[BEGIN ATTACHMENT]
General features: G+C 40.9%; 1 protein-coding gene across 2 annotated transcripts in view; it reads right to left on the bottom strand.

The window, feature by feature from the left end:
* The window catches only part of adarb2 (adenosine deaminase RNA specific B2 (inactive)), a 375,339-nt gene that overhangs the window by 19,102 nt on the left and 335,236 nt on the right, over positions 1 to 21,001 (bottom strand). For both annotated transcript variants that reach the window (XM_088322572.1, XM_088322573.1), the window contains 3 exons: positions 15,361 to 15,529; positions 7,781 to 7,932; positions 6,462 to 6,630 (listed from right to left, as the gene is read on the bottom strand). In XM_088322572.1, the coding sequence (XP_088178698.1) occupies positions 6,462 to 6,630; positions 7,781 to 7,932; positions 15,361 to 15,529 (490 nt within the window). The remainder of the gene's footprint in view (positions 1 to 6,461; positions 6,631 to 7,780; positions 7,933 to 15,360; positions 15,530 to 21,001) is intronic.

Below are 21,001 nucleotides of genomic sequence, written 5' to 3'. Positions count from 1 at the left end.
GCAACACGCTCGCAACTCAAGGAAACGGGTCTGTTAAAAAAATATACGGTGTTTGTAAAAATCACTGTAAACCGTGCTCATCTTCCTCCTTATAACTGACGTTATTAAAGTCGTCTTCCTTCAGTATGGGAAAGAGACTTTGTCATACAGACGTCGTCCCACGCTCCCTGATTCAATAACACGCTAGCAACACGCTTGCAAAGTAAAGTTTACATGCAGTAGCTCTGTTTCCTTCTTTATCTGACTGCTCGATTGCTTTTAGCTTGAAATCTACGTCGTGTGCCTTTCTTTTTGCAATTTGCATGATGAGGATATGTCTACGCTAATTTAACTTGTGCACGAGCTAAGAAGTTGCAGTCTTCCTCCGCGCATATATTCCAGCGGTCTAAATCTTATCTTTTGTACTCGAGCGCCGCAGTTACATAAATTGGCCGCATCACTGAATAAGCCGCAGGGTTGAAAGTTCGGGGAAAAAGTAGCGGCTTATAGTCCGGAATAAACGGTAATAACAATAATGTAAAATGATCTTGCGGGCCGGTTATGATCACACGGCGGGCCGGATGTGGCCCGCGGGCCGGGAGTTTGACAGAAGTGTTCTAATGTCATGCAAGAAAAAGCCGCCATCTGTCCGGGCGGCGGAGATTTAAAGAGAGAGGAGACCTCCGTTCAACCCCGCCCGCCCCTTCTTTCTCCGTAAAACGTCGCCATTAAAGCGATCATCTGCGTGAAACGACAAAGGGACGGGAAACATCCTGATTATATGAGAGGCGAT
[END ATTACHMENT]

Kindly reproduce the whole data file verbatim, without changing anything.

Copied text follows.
General features: G+C 40.9%; 1 protein-coding gene across 2 annotated transcripts in view; it reads right to left on the bottom strand.

The window, feature by feature from the left end:
* The window catches only part of adarb2 (adenosine deaminase RNA specific B2 (inactive)), a 375,339-nt gene that overhangs the window by 19,102 nt on the left and 335,236 nt on the right, over positions 1 to 21,001 (bottom strand). For both annotated transcript variants that reach the window (XM_088322572.1, XM_088322573.1), the window contains 3 exons: positions 15,361 to 15,529; positions 7,781 to 7,932; positions 6,462 to 6,630 (listed from right to left, as the gene is read on the bottom strand). In XM_088322572.1, the coding sequence (XP_088178698.1) occupies positions 6,462 to 6,630; positions 7,781 to 7,932; positions 15,361 to 15,529 (490 nt within the window). The remainder of the gene's footprint in view (positions 1 to 6,461; positions 6,631 to 7,780; positions 7,933 to 15,360; positions 15,530 to 21,001) is intronic.

Below are 21,001 nucleotides of genomic sequence, written 5' to 3'. Positions count from 1 at the left end.
GCAACACGCTCGCAACTCAAGGAAACGGGTCTGTTAAAAAAATATACGGTGTTTGTAAAAATCACTGTAAACCGTGCTCATCTTCCTCCTTATAACTGACGTTATTAAAGTCGTCTTCCTTCAGTATGGGAAAGAGACTTTGTCATACAGACGTCGTCCCACGCTCCCTGATTCAATAACACGCTAGCAACACGCTTGCAAAGTAAAGTTTACATGCAGTAGCTCTGTTTCCTTCTTTATCTGACTGCTCGATTGCTTTTAGCTTGAAATCTACGTCGTGTGCCTTTCTTTTTGCAATTTGCATGATGAGGATATGTCTACGCTAATTTAACTTGTGCACGAGCTAAGAAGTTGCAGTCTTCCTCCGCGCATATATTCCAGCGGTCTAAATCTTATCTTTTGTACTCGAGCGCCGCAGTTACATAAATTGGCCGCATCACTGAATAAGCCGCAGGGTTGAAAGTTCGGGGAAAAAGTAGCGGCTTATAGTCCGGAATAAACGGTAATAACAATAATGTAAAATGATCTTGCGGGCCGGTTATGATCACACGGCGGGCCGGATGTGGCCCGCGGGCCGGGAGTTTGACAGAAGTGTTCTAATGTCATGCAAGAAAAAGCCGCCATCTGTCCGGGCGGCGGAGATTTAAAGAGAGAGGAGACCTCCGTTCAACCCCGCCCGCCCCTTCTTTCTCCGTAAAACGTCGCCATTAAAGCGATCATCTGCGTGAAACGACAAAGGGACGGGAAACATCCTGATTATATGAGAGGCGAT